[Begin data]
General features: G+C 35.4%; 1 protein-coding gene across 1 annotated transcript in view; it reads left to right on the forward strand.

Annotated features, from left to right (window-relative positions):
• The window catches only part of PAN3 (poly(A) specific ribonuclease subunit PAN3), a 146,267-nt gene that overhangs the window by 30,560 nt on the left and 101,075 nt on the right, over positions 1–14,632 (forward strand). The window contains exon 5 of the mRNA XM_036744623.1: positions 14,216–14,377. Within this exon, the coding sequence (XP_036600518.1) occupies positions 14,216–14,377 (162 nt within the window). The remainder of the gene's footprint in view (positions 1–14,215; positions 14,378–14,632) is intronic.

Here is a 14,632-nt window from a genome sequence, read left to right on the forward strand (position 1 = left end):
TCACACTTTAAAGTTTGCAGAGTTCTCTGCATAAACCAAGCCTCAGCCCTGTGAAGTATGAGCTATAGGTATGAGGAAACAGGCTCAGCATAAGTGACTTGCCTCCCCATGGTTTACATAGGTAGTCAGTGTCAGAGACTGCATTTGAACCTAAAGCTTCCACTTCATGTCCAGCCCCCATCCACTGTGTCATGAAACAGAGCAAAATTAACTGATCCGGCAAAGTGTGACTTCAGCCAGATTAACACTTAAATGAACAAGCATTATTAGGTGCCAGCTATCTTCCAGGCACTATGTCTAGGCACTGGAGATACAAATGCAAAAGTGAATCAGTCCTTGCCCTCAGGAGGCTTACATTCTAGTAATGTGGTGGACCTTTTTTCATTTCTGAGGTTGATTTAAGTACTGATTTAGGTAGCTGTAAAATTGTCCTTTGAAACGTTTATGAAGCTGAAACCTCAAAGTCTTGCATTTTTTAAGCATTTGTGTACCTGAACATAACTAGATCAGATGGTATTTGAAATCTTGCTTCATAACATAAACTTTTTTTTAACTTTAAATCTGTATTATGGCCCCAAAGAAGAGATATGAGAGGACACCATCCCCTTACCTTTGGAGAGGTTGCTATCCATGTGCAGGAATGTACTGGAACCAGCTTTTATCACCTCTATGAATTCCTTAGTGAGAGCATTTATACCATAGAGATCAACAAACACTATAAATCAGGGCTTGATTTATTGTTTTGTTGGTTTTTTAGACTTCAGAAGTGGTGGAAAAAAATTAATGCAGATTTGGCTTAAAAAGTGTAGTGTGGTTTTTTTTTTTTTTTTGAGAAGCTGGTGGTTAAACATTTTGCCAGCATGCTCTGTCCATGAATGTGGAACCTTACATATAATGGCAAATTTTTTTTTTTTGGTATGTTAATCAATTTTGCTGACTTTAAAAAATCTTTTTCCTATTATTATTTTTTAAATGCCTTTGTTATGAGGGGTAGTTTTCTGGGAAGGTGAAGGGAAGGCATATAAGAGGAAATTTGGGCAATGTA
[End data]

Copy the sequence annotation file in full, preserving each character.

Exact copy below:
General features: G+C 35.4%; 1 protein-coding gene across 1 annotated transcript in view; it reads left to right on the forward strand.

Annotated features, from left to right (window-relative positions):
• The window catches only part of PAN3 (poly(A) specific ribonuclease subunit PAN3), a 146,267-nt gene that overhangs the window by 30,560 nt on the left and 101,075 nt on the right, over positions 1–14,632 (forward strand). The window contains exon 5 of the mRNA XM_036744623.1: positions 14,216–14,377. Within this exon, the coding sequence (XP_036600518.1) occupies positions 14,216–14,377 (162 nt within the window). The remainder of the gene's footprint in view (positions 1–14,215; positions 14,378–14,632) is intronic.

Here is a 14,632-nt window from a genome sequence, read left to right on the forward strand (position 1 = left end):
TCACACTTTAAAGTTTGCAGAGTTCTCTGCATAAACCAAGCCTCAGCCCTGTGAAGTATGAGCTATAGGTATGAGGAAACAGGCTCAGCATAAGTGACTTGCCTCCCCATGGTTTACATAGGTAGTCAGTGTCAGAGACTGCATTTGAACCTAAAGCTTCCACTTCATGTCCAGCCCCCATCCACTGTGTCATGAAACAGAGCAAAATTAACTGATCCGGCAAAGTGTGACTTCAGCCAGATTAACACTTAAATGAACAAGCATTATTAGGTGCCAGCTATCTTCCAGGCACTATGTCTAGGCACTGGAGATACAAATGCAAAAGTGAATCAGTCCTTGCCCTCAGGAGGCTTACATTCTAGTAATGTGGTGGACCTTTTTTCATTTCTGAGGTTGATTTAAGTACTGATTTAGGTAGCTGTAAAATTGTCCTTTGAAACGTTTATGAAGCTGAAACCTCAAAGTCTTGCATTTTTTAAGCATTTGTGTACCTGAACATAACTAGATCAGATGGTATTTGAAATCTTGCTTCATAACATAAACTTTTTTTTAACTTTAAATCTGTATTATGGCCCCAAAGAAGAGATATGAGAGGACACCATCCCCTTACCTTTGGAGAGGTTGCTATCCATGTGCAGGAATGTACTGGAACCAGCTTTTATCACCTCTATGAATTCCTTAGTGAGAGCATTTATACCATAGAGATCAACAAACACTATAAATCAGGGCTTGATTTATTGTTTTGTTGGTTTTTTAGACTTCAGAAGTGGTGGAAAAAAATTAATGCAGATTTGGCTTAAAAAGTGTAGTGTGGTTTTTTTTTTTTTTTTGAGAAGCTGGTGGTTAAACATTTTGCCAGCATGCTCTGTCCATGAATGTGGAACCTTACATATAATGGCAAATTTTTTTTTTTTGGTATGTTAATCAATTTTGCTGACTTTAAAAAATCTTTTTCCTATTATTATTTTTTAAATGCCTTTGTTATGAGGGGTAGTTTTCTGGGAAGGTGAAGGGAAGGCATATAAGAGGAAATTTGGGCAATGTA